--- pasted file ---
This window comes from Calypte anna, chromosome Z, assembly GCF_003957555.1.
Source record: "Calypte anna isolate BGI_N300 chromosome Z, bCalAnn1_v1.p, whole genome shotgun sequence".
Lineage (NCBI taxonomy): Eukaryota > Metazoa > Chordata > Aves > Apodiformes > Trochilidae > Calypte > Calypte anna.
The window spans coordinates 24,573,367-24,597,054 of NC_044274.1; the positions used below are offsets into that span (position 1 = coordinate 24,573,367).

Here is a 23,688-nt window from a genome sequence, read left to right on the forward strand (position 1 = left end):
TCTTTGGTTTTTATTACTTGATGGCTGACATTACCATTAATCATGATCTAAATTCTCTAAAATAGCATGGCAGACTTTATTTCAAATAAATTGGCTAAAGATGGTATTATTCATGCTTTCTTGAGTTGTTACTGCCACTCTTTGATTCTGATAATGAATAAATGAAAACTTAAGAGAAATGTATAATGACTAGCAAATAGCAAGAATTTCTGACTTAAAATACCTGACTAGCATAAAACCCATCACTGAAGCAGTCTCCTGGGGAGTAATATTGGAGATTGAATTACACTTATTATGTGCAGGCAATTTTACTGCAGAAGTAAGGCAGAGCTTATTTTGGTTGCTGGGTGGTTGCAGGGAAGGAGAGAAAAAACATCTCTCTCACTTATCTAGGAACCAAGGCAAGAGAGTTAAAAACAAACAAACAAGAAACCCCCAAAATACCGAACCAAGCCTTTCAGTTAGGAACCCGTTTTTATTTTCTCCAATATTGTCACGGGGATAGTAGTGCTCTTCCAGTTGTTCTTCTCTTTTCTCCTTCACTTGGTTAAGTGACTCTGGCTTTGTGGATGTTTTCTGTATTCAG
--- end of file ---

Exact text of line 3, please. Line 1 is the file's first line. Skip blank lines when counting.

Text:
Lineage (NCBI taxonomy): Eukaryota > Metazoa > Chordata > Aves > Apodiformes > Trochilidae > Calypte > Calypte anna.